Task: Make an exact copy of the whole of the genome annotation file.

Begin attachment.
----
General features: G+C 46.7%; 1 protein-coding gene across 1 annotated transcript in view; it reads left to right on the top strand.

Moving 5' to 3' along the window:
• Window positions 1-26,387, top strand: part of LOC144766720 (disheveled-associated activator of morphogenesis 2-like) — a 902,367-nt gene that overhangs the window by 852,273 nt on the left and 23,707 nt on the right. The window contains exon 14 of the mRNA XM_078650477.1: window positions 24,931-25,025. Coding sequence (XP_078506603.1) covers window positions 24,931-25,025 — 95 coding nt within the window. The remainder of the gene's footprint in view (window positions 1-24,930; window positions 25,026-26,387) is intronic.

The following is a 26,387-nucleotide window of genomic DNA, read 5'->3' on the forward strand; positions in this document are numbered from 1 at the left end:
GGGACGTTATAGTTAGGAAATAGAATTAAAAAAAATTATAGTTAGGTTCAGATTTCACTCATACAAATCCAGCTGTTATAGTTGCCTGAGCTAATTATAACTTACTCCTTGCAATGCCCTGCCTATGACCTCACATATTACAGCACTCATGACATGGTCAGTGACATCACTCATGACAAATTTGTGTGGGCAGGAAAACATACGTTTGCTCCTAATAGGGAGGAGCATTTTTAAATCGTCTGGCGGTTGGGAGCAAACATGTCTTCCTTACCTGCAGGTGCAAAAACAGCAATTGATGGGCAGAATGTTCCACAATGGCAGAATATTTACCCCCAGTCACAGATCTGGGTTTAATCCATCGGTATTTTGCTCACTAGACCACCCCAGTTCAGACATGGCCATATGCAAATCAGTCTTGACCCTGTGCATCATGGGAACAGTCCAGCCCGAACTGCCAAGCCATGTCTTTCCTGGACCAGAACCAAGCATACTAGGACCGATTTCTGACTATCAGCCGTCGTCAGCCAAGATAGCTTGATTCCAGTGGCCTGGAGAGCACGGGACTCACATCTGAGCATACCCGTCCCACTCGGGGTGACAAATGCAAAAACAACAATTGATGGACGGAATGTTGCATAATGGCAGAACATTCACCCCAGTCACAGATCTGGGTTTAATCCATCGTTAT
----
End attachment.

General features: G+C 46.7%; 1 protein-coding gene across 1 annotated transcript in view; it reads left to right on the top strand.

Moving 5' to 3' along the window:
• Window positions 1-26,387, top strand: part of LOC144766720 (disheveled-associated activator of morphogenesis 2-like) — a 902,367-nt gene that overhangs the window by 852,273 nt on the left and 23,707 nt on the right. The window contains exon 14 of the mRNA XM_078650477.1: window positions 24,931-25,025. Coding sequence (XP_078506603.1) covers window positions 24,931-25,025 — 95 coding nt within the window. The remainder of the gene's footprint in view (window positions 1-24,930; window positions 25,026-26,387) is intronic.

The following is a 26,387-nucleotide window of genomic DNA, read 5'->3' on the forward strand; positions in this document are numbered from 1 at the left end:
GGGACGTTATAGTTAGGAAATAGAATTAAAAAAAATTATAGTTAGGTTCAGATTTCACTCATACAAATCCAGCTGTTATAGTTGCCTGAGCTAATTATAACTTACTCCTTGCAATGCCCTGCCTATGACCTCACATATTACAGCACTCATGACATGGTCAGTGACATCACTCATGACAAATTTGTGTGGGCAGGAAAACATACGTTTGCTCCTAATAGGGAGGAGCATTTTTAAATCGTCTGGCGGTTGGGAGCAAACATGTCTTCCTTACCTGCAGGTGCAAAAACAGCAATTGATGGGCAGAATGTTCCACAATGGCAGAATATTTACCCCCAGTCACAGATCTGGGTTTAATCCATCGGTATTTTGCTCACTAGACCACCCCAGTTCAGACATGGCCATATGCAAATCAGTCTTGACCCTGTGCATCATGGGAACAGTCCAGCCCGAACTGCCAAGCCATGTCTTTCCTGGACCAGAACCAAGCATACTAGGACCGATTTCTGACTATCAGCCGTCGTCAGCCAAGATAGCTTGATTCCAGTGGCCTGGAGAGCACGGGACTCACATCTGAGCATACCCGTCCCACTCGGGGTGACAAATGCAAAAACAACAATTGATGGACGGAATGTTGCATAATGGCAGAACATTCACCCCAGTCACAGATCTGGGTTTAATCCATCGTTAT